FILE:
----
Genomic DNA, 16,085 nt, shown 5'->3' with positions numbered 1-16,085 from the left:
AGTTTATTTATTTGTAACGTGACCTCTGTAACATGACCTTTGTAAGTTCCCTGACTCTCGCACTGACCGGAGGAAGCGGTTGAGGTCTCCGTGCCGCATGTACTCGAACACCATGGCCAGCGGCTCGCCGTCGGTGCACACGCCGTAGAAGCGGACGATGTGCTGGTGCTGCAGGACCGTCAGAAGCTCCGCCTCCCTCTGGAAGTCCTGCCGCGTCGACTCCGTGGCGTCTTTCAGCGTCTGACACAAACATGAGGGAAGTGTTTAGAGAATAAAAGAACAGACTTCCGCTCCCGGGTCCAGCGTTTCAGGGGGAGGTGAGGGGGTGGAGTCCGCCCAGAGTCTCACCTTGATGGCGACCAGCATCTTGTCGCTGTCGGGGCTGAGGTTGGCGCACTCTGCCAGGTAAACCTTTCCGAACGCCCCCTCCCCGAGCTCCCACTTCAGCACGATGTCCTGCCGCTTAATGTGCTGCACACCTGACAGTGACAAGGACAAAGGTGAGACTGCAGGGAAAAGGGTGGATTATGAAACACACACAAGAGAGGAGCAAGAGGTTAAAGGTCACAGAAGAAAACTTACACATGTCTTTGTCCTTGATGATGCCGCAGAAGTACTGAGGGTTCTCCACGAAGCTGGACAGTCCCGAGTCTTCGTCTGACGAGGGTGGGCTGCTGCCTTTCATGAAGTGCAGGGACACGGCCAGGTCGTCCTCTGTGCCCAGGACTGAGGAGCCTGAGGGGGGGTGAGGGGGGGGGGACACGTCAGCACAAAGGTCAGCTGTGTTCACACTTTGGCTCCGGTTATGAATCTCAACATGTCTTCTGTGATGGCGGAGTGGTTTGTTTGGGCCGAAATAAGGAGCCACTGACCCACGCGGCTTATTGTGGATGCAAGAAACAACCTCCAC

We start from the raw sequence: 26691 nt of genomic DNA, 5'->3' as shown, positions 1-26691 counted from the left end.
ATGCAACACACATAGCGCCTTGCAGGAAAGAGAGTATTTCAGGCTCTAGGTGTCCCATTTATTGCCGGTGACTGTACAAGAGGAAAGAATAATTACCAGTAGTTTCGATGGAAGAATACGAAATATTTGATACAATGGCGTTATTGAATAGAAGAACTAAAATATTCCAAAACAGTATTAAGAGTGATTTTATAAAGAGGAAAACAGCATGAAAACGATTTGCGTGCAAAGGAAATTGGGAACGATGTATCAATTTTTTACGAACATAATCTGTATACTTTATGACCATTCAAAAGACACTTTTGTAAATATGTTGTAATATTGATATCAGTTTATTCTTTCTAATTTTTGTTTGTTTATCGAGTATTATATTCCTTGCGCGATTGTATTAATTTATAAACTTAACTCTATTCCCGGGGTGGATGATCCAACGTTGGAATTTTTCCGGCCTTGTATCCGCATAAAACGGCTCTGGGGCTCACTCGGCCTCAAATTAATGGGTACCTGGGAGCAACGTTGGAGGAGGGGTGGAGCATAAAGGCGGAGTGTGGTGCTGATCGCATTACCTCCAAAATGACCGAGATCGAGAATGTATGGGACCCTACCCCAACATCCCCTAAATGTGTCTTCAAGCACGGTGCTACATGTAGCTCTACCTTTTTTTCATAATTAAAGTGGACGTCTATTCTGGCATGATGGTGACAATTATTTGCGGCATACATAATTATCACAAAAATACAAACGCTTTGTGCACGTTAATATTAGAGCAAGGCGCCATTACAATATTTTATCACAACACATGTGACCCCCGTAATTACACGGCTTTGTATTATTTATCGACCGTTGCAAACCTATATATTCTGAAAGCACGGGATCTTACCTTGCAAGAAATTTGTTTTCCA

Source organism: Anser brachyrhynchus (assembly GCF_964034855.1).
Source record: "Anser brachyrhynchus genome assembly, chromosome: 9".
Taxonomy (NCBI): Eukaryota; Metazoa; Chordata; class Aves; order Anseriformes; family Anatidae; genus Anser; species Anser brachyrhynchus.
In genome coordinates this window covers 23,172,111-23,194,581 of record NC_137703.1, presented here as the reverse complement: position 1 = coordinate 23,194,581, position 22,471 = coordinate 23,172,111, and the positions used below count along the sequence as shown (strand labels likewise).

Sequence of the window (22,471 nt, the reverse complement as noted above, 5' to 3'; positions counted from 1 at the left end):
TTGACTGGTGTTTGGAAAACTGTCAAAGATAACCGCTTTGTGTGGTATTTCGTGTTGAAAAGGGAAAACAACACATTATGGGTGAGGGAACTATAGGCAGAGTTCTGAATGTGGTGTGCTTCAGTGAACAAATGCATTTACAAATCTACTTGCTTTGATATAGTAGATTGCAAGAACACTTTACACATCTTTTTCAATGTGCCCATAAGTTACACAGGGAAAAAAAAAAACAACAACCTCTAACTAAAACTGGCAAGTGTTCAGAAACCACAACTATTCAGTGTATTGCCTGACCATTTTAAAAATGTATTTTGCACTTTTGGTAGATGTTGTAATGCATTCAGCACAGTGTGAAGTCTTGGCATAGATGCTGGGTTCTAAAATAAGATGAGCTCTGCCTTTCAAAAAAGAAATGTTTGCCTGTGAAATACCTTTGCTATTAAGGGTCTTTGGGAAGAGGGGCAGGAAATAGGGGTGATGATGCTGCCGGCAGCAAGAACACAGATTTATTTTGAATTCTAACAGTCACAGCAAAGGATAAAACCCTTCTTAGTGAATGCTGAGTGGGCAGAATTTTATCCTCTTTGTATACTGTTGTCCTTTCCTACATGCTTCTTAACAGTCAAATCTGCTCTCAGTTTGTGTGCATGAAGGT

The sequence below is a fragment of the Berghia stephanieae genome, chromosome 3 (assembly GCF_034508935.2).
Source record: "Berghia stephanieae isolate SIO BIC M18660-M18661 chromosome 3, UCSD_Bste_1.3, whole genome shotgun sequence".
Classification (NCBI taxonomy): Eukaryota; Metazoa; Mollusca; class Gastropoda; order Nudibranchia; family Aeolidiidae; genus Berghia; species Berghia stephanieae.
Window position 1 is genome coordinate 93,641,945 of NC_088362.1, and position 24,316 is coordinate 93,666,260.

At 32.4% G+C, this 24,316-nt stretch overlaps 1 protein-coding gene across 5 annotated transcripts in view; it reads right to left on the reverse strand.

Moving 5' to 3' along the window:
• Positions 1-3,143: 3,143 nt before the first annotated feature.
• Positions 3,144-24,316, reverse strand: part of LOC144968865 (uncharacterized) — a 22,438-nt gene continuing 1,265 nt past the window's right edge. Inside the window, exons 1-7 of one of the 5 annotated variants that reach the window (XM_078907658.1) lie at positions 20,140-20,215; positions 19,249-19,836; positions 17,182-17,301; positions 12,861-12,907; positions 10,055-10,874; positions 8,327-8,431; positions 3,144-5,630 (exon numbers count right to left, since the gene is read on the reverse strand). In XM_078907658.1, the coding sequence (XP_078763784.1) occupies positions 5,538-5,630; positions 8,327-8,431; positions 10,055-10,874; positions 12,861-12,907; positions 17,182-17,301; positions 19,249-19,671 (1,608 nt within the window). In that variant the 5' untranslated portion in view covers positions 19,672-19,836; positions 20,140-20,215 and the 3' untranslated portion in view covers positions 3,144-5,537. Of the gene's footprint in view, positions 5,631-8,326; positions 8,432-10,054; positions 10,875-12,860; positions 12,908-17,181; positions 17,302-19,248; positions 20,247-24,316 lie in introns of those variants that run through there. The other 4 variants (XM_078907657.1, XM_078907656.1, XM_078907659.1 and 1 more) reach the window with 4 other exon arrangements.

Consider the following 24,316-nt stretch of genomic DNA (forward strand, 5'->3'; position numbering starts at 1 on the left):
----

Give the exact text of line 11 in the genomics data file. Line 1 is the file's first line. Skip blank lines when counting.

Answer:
The sequence below is a fragment of the Berghia stephanieae genome, chromosome 3 (assembly GCF_034508935.2).